A 4-Way Portrait of Ernie K-Doe – Emperor of the World
By Richard Thomas
Ernie K-Doe’s life traced a
hyperbolic arc: In 1961 he became a pop icon singing one of the first
hits to crossover the Billboard
Pop & R&B charts with the Allen Toussaint (JF09)
written & produced hit, “Mother-in-Law.” Despite having only
regional hits after “Mother-In-Law” (“A Certain Girl,” “Hello, My
Lover,” “T’aint It the Truth,” and “Te Ta Te Ta Ta”), his indomitable
character forged an unlikely lifetime career. By 1966 he was on stage
with the Godfather of Soul, the inimitable James Brown, in an
R&B smack down at Municipal Auditorium; a battle K-Doe claimed
to have won.
But a single hit can only be ridden so far. Gigs
became scarce as the 70’s wore on and no more hits were forthcoming.
The pompadour gave way to a process doo. He began to drink. Still, his
boundless quirkiness landed him a spot on the Jazz & Heritage
Foundation’s radio station, WWOZ, where he spun his own records and
extolled his greatness by screaming over them, “Burn K-Doe Burn” and,
“I am the Emperor of the World!” Despite his vivacious surreality and a
cult following, he lost this perch in 1987.
The 90’s found him homeless and adrift until an old
friend, Antoinette Fox, resurrected him with patient love. She opened
the Mother-in-Law Lounge in 1995 to give him a performance venue and
became his wife in 1996. The process doo gave way to Lord Fauntleroy
wigs, flamboyant outfits and bling to delight his fans. Within a few
years he elevated himself to “Emperor of the Universe,” with attendant
crown and cape. On the Fourth of July 1999 he sang to 60,000 people
gathered at the Washington Monument and broadcast nationally to
millions more. On his death in 2001, he lay in state as a luminary in
Gallier Hall and was honored by one of the largest jazz funerals ever
held in the city. Antoinette commissioned a bewigged blue-toned
mannequin, enthroning it in the lounge, taking it out to Mardi Gras and
to brunch at Galatoire’s. Only New Orleans allows dreams to be held so
tight. Only New Orleans affords the grace to outlive them.
Richard Thomas needs no introduction to collectors
of Jazz Fest and Congo Square posters. His portrait of Fats Domino (JF89),
commemorating the 20th Anniversary of Jazz Fest, launched the portrait
series that continues to this day. His 2006 Congo Square poster (CS06)
showed him making this early form truly his own. He is an artist,
gallerist and teacher. His work is instantly recognizable even as it
continues to evolve. Less obvious are all the students he encourages
and trains, including Terrance Osborne (JF14),
whom he still mentors.
His approach to his subject is masterful. K-Doe went through many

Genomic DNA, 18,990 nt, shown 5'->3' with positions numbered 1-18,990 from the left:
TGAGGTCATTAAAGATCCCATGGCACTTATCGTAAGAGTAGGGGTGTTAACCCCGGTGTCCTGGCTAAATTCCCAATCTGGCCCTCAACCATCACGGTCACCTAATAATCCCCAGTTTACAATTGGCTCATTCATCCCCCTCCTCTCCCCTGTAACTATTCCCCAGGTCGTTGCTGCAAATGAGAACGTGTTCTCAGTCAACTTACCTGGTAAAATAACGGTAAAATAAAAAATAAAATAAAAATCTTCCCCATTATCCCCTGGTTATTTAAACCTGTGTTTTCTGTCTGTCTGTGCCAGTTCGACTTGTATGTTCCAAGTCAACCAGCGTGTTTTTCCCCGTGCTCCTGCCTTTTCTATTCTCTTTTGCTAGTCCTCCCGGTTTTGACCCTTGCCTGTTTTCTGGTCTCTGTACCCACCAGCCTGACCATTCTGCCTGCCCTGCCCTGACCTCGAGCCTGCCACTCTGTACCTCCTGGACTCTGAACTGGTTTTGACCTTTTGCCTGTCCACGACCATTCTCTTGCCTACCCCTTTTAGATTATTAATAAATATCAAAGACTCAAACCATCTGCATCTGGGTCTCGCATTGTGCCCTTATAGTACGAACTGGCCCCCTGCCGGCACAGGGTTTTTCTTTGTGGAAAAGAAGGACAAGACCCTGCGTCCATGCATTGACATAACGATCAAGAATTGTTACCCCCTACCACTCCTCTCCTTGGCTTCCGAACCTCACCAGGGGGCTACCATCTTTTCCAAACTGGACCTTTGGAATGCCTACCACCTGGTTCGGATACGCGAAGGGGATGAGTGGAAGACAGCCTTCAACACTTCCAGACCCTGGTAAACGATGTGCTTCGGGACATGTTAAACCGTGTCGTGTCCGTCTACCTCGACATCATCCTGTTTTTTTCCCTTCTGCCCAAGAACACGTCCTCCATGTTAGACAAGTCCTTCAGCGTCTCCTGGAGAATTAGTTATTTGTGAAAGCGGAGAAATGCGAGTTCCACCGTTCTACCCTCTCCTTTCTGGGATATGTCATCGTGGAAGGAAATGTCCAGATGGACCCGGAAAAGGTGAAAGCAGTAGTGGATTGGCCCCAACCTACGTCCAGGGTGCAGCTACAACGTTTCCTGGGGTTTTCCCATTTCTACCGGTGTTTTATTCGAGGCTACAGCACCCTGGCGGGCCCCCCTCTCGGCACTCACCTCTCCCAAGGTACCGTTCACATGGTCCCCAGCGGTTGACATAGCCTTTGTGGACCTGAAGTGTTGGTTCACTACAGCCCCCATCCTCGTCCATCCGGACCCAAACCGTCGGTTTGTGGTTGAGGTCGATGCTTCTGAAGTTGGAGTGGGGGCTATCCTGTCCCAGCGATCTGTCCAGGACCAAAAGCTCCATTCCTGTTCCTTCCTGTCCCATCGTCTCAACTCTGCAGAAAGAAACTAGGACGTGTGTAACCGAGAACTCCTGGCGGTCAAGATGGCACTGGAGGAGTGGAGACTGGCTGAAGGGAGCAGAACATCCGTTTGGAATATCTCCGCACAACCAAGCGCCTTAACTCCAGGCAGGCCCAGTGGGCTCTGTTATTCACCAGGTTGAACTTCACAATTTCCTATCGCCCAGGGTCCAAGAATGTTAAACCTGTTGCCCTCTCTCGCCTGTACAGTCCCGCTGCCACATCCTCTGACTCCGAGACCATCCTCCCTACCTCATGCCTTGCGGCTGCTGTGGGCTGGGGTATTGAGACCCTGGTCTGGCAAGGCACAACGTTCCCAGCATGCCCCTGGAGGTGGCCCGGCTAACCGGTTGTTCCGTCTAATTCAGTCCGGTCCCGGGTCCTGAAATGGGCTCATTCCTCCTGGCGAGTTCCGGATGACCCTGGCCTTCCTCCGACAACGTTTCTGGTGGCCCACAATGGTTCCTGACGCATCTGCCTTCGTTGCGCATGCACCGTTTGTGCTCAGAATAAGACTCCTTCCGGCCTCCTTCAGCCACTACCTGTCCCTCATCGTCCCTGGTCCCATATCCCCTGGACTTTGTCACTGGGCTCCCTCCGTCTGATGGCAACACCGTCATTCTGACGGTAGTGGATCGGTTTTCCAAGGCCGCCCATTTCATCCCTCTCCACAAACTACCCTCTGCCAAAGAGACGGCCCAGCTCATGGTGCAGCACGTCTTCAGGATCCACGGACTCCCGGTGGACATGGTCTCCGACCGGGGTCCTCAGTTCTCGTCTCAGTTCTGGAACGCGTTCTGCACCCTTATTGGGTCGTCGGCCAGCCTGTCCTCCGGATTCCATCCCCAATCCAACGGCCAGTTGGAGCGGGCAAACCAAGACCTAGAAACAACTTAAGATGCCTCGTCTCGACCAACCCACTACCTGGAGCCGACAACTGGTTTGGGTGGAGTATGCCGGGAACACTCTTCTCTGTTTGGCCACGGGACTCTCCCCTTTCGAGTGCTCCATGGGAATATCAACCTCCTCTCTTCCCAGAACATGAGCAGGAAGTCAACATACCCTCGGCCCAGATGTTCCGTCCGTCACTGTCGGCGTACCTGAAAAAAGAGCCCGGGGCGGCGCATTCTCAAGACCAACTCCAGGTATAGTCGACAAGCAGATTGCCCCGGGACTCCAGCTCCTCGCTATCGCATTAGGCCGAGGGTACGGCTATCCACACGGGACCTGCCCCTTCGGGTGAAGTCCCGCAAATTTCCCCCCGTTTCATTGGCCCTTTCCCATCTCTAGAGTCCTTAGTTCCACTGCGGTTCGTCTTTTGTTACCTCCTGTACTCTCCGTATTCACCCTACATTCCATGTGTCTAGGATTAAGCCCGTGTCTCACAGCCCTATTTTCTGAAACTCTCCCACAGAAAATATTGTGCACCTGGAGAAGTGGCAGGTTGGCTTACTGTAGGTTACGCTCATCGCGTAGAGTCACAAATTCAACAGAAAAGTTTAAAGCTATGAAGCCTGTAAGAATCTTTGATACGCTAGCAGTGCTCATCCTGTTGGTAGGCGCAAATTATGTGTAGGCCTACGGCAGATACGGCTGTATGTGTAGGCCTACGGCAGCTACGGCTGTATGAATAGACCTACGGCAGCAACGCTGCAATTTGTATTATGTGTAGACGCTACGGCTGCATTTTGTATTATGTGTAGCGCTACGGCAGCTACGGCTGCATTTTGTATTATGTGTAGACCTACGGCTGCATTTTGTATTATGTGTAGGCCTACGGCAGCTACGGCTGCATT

phases, not all of them pretty. Thomas curated K-Doe’s career highs and
matched each one to a style he developed and utilized during his own
artistic arc. The upper left 1961 portrait tracks the pop 60’s style
Thomas used in his Fats Domino classic. The upper right concert era of
the later 60’s is appropriately done in a solarized psychedelia motif.
K-Doe’s WWOZ years showcases Thomas’ return to the realism he used so
effectively in his early political paintings. He imparts his current
artistic innovations to his portrait of the emperor in all his glory.
This lower right quadrant is a culmination of the styles that led to
it; realism amplified by expressionism overlaid with exuberantly joyful
Any one of these portraits would be coveted on its own. Having all four
tie together the artist’s and his subject’s trajectory in a stunning
singularity is a gift from the heart, soul and genius of a remarkable
talent and astute educator. Faced with a challenging narrative, Thomas
fuses 40 years of master classes onto a single sheet of paper with
bravado equal to K-Doe’s own. This time-spanning print echoes the
techniques of the prized ProCreations-produced Jazz Fest posters from
1975-1990 as it displays 21st century silk-screen virtuosity that keeps
pace with its artist’s growth – an apt achievement on this 40th
anniversary of the first 1975 limited-edition Jazz Fest poster effort.
3,000 Numbered prints on archival paper, 22” x 27”,
500 Artist-signed & numbered prints on 100% rag paper, 23” x
350 Artist signed and pencil remarqued, estate stamped with Ernie
K-Doe’s signature & numbered Remarque prints on 100% rag paper,
24” x 31”, $395
100 Artist-overpainted and estate stamped with Ernie K-Doe’s signature
& numbered C-Marque canvas screen prints, suitable for
stretching, 24” x 40”, $595
Poster and specifications may vary slightly.